In March 2004, the House of Representatives held its first hearing on green chemistry, and the first iteration of the Green Chemistry Research and Development Act (H.R. 3970, 108th Congress) was introduced by Representative Phil Gingrey (R-GA) later that month. H.R. 3970 was marked up in early April and approved by voice vote following a spirited but collaborative debate. The primary topic of debate was the Democratic minority’s desire to add new funding, rather than using existing authorizations. The legislation, without new funding, passed the House of Representatives 402–14. Companion legislation was introduced in October in the Senate by Senators Olympia Snowe (R-ME) and Jay Rockefeller (D-WV), but it did not move out of committee. In the 109th Congress (2005–2006), similar legislation was passed by voice vote in the House, but not advanced by the Senate as other legislative matters were prioritized.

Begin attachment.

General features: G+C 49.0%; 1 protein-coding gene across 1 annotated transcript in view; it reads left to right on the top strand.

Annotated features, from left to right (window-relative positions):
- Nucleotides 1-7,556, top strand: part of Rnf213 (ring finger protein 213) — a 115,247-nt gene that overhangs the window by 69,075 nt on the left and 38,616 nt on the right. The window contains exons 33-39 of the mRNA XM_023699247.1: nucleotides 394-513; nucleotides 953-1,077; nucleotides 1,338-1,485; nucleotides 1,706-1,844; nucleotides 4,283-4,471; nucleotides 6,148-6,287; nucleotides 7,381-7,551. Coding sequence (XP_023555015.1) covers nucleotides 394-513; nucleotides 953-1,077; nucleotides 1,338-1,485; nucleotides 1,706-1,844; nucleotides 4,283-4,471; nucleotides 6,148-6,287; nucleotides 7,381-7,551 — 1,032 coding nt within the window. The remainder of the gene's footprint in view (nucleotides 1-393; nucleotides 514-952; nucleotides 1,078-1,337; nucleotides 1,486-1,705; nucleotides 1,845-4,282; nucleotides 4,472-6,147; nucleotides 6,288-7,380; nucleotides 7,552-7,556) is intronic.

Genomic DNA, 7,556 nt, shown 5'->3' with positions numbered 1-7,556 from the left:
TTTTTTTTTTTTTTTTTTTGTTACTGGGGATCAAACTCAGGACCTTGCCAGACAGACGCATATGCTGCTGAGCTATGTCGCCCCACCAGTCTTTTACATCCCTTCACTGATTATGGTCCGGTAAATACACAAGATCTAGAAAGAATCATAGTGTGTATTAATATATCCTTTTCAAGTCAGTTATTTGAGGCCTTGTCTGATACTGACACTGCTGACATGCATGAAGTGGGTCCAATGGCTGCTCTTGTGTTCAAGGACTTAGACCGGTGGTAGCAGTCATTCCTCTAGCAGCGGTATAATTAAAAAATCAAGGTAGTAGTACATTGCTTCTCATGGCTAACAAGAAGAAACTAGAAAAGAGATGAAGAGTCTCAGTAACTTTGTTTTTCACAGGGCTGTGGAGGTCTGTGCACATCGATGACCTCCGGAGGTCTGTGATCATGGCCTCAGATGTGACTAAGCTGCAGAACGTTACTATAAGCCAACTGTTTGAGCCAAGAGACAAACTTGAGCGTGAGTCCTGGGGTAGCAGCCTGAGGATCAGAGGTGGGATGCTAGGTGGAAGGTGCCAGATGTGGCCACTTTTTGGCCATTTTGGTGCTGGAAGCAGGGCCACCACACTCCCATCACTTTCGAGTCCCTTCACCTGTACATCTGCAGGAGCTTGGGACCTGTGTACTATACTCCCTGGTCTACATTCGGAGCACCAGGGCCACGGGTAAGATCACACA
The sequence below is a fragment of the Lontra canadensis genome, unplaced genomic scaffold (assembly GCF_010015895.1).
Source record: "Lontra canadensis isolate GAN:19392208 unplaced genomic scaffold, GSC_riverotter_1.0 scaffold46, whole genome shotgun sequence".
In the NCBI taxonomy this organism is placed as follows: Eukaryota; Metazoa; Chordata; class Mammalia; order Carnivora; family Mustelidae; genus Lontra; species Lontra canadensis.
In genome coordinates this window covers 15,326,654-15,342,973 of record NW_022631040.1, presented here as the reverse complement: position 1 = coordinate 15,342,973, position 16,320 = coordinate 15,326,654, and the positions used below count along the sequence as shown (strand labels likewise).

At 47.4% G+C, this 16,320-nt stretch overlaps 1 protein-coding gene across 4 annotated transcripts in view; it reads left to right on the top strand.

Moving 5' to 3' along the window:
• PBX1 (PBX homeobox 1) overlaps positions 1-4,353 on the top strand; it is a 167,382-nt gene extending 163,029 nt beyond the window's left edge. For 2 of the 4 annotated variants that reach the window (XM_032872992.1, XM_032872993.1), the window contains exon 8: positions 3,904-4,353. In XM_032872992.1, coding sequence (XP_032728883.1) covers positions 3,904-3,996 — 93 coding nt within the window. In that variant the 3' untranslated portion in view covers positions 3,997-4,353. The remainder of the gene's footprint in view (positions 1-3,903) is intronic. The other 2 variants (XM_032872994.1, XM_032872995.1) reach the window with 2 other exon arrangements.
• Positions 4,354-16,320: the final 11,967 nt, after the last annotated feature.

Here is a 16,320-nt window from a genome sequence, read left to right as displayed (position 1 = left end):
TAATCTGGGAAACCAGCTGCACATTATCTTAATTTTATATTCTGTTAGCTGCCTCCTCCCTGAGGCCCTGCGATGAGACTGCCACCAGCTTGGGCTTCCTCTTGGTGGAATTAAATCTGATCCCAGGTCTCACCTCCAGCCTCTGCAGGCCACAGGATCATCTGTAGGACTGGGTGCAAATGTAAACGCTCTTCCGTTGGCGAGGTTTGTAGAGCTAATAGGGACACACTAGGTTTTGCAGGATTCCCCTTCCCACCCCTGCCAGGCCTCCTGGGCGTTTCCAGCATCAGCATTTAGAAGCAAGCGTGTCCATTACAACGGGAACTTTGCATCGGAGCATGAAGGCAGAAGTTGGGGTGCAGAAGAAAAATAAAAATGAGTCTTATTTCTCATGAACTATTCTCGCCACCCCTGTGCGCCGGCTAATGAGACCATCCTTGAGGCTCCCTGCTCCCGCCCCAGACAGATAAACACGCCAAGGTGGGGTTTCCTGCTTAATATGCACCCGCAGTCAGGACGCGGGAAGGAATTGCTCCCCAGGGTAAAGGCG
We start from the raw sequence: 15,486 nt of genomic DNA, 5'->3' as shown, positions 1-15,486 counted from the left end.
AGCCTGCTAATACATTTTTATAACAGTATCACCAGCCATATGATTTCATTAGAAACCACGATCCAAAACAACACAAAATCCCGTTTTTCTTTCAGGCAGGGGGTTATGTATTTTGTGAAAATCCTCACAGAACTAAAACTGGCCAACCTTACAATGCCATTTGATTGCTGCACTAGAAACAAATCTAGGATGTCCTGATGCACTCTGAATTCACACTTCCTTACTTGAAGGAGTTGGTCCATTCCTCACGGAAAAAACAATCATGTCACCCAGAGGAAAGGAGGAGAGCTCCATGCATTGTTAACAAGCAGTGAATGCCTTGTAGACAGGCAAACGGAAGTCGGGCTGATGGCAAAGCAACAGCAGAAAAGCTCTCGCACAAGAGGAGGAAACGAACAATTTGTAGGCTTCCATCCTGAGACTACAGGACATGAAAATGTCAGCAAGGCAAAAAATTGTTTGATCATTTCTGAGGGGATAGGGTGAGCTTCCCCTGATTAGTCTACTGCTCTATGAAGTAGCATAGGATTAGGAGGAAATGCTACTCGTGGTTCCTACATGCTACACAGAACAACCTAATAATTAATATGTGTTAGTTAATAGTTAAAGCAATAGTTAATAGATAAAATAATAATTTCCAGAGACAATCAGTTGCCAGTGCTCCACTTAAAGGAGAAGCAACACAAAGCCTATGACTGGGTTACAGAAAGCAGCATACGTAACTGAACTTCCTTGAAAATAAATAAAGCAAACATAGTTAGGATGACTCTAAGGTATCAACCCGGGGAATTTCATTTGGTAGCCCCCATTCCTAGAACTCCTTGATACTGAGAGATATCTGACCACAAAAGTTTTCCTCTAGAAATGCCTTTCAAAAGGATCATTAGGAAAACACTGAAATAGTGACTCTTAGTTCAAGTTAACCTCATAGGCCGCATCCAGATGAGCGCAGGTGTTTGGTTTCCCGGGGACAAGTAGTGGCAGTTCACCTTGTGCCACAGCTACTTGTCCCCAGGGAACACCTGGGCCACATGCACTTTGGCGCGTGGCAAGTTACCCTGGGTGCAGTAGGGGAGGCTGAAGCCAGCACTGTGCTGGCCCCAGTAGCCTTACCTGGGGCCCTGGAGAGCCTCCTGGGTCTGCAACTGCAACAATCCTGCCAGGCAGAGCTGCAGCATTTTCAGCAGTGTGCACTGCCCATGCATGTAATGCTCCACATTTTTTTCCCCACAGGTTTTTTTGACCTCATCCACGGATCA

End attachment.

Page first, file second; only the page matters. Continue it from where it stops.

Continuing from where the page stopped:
After Democrats took control of both Houses in the 110th Congress (2007–2008), House sponsor Gingrey added new funding to the legislation, and it once again passed the House of Representatives by voice vote. However, the bill still failed to pass the Senate. In 2010, Gingrey added language authorizing NSF to create a green chemistry program as part of a reauthorization of the America COMPETES Act (P.L. 111–358). During final negotiations, the Senate Commerce Committee asked to change the name of the program from “green” to “sustainable” in order to mollify conservatives’ concerns that “green” sounded too—well, green. This is why “sustainable chemistry” is used in the United States to describe federal green chemistry efforts.